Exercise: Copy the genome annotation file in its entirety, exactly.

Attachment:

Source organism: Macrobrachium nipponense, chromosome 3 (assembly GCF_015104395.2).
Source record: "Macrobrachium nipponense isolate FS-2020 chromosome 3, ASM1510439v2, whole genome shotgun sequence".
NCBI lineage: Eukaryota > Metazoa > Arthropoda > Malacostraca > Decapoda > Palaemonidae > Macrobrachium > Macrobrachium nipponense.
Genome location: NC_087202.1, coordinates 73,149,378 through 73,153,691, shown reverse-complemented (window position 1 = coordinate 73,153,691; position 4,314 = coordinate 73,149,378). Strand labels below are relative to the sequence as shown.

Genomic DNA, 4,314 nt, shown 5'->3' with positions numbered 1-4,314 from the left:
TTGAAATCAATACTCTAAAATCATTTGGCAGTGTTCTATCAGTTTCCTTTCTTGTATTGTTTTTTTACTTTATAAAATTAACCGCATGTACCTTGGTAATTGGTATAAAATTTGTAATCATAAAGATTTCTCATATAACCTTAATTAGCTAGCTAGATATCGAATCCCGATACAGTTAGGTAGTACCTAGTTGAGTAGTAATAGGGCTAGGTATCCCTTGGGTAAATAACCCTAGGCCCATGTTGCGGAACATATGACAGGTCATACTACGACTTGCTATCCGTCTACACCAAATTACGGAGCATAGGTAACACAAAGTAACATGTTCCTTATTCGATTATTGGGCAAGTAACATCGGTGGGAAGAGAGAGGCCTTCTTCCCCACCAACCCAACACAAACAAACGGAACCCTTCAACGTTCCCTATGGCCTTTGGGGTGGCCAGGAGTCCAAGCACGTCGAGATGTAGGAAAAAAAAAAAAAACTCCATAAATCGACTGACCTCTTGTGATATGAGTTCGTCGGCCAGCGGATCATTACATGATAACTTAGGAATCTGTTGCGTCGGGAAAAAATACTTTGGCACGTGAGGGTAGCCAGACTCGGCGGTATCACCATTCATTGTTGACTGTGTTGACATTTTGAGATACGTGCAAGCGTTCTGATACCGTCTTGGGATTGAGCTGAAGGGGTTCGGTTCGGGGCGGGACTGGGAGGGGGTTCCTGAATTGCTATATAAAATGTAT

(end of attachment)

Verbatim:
Source organism: Macrobrachium nipponense, chromosome 3 (assembly GCF_015104395.2).
Source record: "Macrobrachium nipponense isolate FS-2020 chromosome 3, ASM1510439v2, whole genome shotgun sequence".
NCBI lineage: Eukaryota > Metazoa > Arthropoda > Malacostraca > Decapoda > Palaemonidae > Macrobrachium > Macrobrachium nipponense.
Genome location: NC_087202.1, coordinates 73,149,378 through 73,153,691, shown reverse-complemented (window position 1 = coordinate 73,153,691; position 4,314 = coordinate 73,149,378). Strand labels below are relative to the sequence as shown.

Genomic DNA, 4,314 nt, shown 5'->3' with positions numbered 1-4,314 from the left:
TTGAAATCAATACTCTAAAATCATTTGGCAGTGTTCTATCAGTTTCCTTTCTTGTATTGTTTTTTTACTTTATAAAATTAACCGCATGTACCTTGGTAATTGGTATAAAATTTGTAATCATAAAGATTTCTCATATAACCTTAATTAGCTAGCTAGATATCGAATCCCGATACAGTTAGGTAGTACCTAGTTGAGTAGTAATAGGGCTAGGTATCCCTTGGGTAAATAACCCTAGGCCCATGTTGCGGAACATATGACAGGTCATACTACGACTTGCTATCCGTCTACACCAAATTACGGAGCATAGGTAACACAAAGTAACATGTTCCTTATTCGATTATTGGGCAAGTAACATCGGTGGGAAGAGAGAGGCCTTCTTCCCCACCAACCCAACACAAACAAACGGAACCCTTCAACGTTCCCTATGGCCTTTGGGGTGGCCAGGAGTCCAAGCACGTCGAGATGTAGGAAAAAAAAAAAAAACTCCATAAATCGACTGACCTCTTGTGATATGAGTTCGTCGGCCAGCGGATCATTACATGATAACTTAGGAATCTGTTGCGTCGGGAAAAAATACTTTGGCACGTGAGGGTAGCCAGACTCGGCGGTATCACCATTCATTGTTGACTGTGTTGACATTTTGAGATACGTGCAAGCGTTCTGATACCGTCTTGGGATTGAGCTGAAGGGGTTCGGTTCGGGGCGGGACTGGGAGGGGGTTCCTGAATTGCTATATAAAATGTAT